- It sounds like something you could make at home, and you can, but they are worth ordering here as well.
- The cut and quality of lamb becomes extremely important in this.
- Ideally it should be a rib chop from a young baby lamb which is the most tender chop.
- This one is a lamb loin chop which is still tender, but not as tender as a lamb rib chop.
- It has more meat than the lamb rib chop and it is also a bit more affordable.
- It doesn’t have the ‘popsicle’ handle and the quality could get even better, but it was still very good.
- It was tender, but cooked medium well. Although it was still tender I would have liked it medium rare or medium.
- There was just enough fat to keep the meat moist and flavourful, but not too much where it was overwhelming.
- For those who fear gamey lamb, you would have thought this was beef.
- Being a lamb loin chop it was like a baby t-bone steak.
- There was no gaminess at all and usually rack of lamb has a gaminess even if mild.
- It had a freshly cracked black pepper crust and it was peppery, but not spicy.
- The sauce tasted like brown butter and olive oil, but it was just olive oil, dried oregano and salt and pepper.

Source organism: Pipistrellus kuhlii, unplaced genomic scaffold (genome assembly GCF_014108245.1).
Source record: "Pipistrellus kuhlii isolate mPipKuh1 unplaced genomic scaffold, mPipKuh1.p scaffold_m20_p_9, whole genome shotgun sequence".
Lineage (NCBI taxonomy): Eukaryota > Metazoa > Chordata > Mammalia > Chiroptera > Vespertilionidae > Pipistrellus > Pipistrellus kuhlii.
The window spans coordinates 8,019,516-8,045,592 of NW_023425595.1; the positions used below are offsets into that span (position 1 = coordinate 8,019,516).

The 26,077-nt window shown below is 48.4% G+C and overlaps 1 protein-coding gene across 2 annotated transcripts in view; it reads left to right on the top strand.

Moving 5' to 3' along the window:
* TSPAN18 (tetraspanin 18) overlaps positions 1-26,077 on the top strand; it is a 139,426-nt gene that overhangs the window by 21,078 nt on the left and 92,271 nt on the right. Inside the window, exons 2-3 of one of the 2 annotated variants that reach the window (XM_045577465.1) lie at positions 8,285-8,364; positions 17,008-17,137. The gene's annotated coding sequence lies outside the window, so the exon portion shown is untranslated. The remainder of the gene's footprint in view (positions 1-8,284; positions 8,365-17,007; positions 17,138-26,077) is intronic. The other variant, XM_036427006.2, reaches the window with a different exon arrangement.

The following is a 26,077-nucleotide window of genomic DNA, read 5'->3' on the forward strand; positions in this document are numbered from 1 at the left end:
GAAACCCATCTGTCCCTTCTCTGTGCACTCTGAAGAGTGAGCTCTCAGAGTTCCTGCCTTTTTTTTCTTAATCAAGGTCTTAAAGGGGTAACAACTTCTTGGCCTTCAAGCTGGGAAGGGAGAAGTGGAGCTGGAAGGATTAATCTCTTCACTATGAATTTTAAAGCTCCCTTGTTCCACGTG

- The quality of lamb, freshness of herbs, and high quality olive oil is what makes this appetizer stand out in Greece, as to why people love them there most (duh!).
- Despite not having the classic popsicle bone handles, I still ate these with my hands (as Greeks would) and I found myself licking my fingers.
- I even dipped my pita into the leftover sauce. Delicious!
- Apples and oranges, but if you like these I also recommend the lamb chops from Vij’s – see Wine Marinated Lamb Popsicles in Fenugreek Cream Curry.
- Shoulder of lamb marinated in our own blend of herbs and spices and oven-baked until fork-tender- the best in town! Served with rice pilaf, roasted potato, Greek salad and pita $17
- Roast lamb leg or shoulder is another traditional and staple Greek dish.
- Again it looked really boring and bland, but they do simple dishes well here.
- This was definitely a passed down recipe and I have a feeling it is consistent since it’s the house favourite and most popular.
- Lamb shoulder is incredibly forgiving and full of flavour because it is a fattier cut of meat.
- This one was well trimmed and not that fatty, and much of the fat had rendered into the broth it was cooked in.
- The collagen was all broken down and nothing was chewy or gelatinous. The fat was moist, tender and well marbled in the meat.
- Again, this was not gamey at all. It was really fork tender and I didn’t hit a dry piece and I ate half the portion.
- I think the lamb was braised in lemon, garlic, salt, pepper, spices and herbs and the flavours were very simple and natural.
- I couldn’t taste any apparent herbs and spices, but it was still savoury and not salty.
- The Greek lemon potatoes were only mildly lemony, but they were tender and the flesh nice and smooth.
- I prefer very lemony infused Greek potatoes so I wouldn’t mind more lemon in these.